Two lifelong friends stepped into a Texas Walmart last year expecting to exchange a defective 58-inch television one of them purchased earlier that day.
Instead, the Sept. 10, 2020, trip to the Walmart in Conroe, Texas, led to theft accusations by white employees against Dennis Stewart and Terence Richardson, who are Black, according to a federal lawsuit filed Thursday in the U.S. District Court’s Southern District of Texas.
The men said a routine trip to the store resulted in police being called on them on suspicion they stole the television. They added that they were placed in handcuffs despite Stewart showing store workers the $300.94 receipt for the Hisense television he bought, according to suit, which names Walmart Inc. as a defendant.
Walmart Stores Texas, LLC, and multiple store employees identified as John Doe and Jane Doe are also named in the civil suit as defendants.
Stewart and Richardson allege they were falsely imprisoned and discriminated against because of their race, the lawsuit said. The moment in handcuffs was so overwhelming and degrading for Stewart, he broke down while detained inside the store, court filings stated.
“Plaintiffs repeatedly asked for an explanation for being detained, searched, handcuffed and embarrassed in such a demeaning fashion, and also why the defective television was not allowed to be exchanged,” the lawsuit said. The men’s questions went unanswered. “It was at this point Dennis — a grown 50+year old man — began to cry and begged for answers,” according to the suit.
Walmart said in a statement Friday: “We do not tolerate discrimination and take allegations like this seriously. When the claims were brought to our attention in April of this year, we investigated them. We are not getting into further detail given the litigation and will respond as appropriate with the court.”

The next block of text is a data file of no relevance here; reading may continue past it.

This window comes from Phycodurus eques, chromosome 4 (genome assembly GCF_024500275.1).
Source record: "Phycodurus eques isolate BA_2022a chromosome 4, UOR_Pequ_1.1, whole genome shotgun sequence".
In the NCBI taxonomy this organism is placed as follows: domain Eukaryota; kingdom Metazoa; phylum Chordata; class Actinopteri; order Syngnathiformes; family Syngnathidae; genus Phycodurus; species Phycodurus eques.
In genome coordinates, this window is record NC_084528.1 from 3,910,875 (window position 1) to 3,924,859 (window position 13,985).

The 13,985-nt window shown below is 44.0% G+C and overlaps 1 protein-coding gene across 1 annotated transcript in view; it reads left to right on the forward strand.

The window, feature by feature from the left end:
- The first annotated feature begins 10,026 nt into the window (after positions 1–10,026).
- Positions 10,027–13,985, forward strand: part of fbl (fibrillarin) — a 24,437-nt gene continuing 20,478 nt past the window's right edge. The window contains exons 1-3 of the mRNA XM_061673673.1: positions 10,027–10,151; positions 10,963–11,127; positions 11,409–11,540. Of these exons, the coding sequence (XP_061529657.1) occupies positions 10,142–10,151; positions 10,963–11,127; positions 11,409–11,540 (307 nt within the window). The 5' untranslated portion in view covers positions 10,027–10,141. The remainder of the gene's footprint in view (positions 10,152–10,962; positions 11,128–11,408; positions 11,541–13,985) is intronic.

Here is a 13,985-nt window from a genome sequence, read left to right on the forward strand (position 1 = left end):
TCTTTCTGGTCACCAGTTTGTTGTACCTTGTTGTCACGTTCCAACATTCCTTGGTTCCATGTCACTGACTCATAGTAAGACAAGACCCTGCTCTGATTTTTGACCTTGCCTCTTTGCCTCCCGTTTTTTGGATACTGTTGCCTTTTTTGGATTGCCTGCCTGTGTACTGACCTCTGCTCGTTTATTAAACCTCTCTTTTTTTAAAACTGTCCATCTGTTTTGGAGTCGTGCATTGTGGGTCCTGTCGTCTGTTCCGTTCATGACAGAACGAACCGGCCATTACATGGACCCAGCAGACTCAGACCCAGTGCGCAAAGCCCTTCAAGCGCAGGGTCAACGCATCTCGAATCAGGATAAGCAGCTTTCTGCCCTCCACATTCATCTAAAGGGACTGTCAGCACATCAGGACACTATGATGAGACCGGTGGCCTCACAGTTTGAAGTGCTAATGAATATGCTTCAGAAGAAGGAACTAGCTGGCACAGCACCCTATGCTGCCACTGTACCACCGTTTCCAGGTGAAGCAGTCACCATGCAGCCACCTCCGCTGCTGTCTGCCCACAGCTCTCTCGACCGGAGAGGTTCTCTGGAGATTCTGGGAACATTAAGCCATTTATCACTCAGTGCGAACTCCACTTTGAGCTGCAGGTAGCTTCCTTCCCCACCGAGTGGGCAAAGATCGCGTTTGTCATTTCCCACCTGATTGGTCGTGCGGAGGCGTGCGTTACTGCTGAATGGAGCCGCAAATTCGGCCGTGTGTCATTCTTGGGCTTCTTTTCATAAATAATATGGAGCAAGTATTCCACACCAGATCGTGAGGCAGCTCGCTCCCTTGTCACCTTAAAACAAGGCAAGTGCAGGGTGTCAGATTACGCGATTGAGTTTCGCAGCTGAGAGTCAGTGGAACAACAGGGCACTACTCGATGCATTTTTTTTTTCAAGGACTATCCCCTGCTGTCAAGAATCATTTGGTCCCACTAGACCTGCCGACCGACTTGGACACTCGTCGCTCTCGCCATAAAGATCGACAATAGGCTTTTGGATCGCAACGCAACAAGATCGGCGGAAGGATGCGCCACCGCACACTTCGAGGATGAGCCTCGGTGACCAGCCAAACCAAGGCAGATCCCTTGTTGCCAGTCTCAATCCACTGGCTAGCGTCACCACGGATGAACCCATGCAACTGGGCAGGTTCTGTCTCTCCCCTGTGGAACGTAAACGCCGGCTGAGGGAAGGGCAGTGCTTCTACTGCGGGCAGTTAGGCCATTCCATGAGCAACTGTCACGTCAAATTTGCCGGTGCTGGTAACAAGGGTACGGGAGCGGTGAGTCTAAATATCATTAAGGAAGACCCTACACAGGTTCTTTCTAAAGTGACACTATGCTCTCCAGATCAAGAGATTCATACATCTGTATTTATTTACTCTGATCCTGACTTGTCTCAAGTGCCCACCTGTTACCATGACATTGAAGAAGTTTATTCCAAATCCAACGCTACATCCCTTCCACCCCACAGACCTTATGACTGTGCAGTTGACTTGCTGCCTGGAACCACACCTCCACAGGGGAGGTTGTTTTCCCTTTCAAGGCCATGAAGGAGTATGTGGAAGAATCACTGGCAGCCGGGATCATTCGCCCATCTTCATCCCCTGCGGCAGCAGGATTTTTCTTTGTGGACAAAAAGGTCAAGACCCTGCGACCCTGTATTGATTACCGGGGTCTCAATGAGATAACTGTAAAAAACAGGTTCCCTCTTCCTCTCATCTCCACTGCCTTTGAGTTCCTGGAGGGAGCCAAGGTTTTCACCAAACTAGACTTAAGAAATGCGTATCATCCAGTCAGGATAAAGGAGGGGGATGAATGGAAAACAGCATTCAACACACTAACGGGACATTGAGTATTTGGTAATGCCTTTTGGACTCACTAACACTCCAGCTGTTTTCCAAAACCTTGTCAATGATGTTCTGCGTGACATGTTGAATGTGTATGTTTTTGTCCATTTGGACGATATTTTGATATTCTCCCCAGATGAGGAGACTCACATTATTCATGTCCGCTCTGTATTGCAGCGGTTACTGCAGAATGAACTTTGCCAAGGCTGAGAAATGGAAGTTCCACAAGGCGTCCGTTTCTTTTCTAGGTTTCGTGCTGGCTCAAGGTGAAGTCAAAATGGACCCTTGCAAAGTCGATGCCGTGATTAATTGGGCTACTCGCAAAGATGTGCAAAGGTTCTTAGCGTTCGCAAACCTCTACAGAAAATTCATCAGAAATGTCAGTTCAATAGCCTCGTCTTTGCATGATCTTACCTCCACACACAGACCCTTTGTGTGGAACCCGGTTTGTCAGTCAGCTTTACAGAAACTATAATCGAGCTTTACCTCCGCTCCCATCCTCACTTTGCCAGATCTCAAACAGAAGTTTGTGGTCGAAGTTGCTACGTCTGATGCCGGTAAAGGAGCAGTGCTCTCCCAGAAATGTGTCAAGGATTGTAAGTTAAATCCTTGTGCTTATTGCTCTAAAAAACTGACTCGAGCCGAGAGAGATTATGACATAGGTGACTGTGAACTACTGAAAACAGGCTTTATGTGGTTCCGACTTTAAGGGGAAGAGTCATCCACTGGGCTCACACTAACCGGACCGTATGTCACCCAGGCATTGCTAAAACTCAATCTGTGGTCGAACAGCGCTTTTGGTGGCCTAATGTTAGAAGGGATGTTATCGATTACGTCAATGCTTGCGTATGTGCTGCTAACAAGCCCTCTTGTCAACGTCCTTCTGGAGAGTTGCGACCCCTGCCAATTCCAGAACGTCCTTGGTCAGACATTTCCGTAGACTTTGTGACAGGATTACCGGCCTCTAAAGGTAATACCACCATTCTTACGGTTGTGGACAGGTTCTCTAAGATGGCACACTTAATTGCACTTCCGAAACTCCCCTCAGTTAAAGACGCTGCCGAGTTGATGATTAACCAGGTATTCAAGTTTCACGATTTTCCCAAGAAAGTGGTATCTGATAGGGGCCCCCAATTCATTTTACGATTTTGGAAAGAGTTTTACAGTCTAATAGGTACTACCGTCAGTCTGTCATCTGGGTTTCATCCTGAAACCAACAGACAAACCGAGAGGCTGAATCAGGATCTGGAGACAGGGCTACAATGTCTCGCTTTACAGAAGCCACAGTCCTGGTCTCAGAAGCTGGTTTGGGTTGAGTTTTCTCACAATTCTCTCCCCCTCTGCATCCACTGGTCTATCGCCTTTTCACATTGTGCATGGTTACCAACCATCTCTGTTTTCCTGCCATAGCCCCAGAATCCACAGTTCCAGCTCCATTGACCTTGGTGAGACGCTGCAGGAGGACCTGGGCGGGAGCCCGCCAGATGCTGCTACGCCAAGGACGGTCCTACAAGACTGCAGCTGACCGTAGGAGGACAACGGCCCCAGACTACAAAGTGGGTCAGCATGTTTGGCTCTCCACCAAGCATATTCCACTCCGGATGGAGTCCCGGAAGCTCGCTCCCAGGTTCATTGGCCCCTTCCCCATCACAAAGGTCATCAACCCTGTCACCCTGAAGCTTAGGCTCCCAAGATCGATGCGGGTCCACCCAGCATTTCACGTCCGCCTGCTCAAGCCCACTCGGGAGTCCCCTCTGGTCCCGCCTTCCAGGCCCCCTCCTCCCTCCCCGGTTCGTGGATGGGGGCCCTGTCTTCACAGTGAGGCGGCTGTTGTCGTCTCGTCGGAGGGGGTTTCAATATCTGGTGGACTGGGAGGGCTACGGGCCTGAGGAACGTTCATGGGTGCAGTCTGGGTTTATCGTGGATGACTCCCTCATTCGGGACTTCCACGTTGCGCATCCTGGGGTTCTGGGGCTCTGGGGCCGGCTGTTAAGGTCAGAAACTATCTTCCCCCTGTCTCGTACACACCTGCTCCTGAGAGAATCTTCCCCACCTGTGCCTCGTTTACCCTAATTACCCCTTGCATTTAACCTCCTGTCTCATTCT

Conroe is about 40 miles north of Houston.
Stewart, 55, works as a road foreman and is a church deacon. He is also a former police officer, the lawsuit said. Richardson, 53, is a church pastor, according to the filing. The plaintiffs also allege breach of contract because Stewart was not allowed to exchange the television or get his money back. Employees were also grossly negligent because their actions could have led to Richardson and Stewart being seriously injured by responding police, the lawsuit said.
“Officers could have mistaken the situation and, as Black men, they could have been shot, injured or permanently disfigured,” the filing said.
Stewart presented the receipt at the customer service counter, the lawsuit said. But employees took an hour to examine it. While at the counter, the lawsuit said, four white police officers “approached them from behind and instructed them to put their hands on their head, ordered them not to move, searched their bodies and emptied their pockets, and handcuffed them as criminals in plain view of everyone at the vicinity.”
While the men remained detained, Stewart cried for about an hour, according to the lawsuit. They were eventually freed from the handcuffs after a female employee screamed at them to take the TV and get the “f— out of this store, and never come f—— back,” the filing said.
In one last indignity, the men, according to the lawsuit, were required to sign a “Criminal Trespass Warning,” which guarantees that criminal charges remain on file at Walmart if the men try to return to the store, the lawsuit said.
According to the suit, Stewart and Richardson are asking for a jury trial as well as compensatory and punitive damages.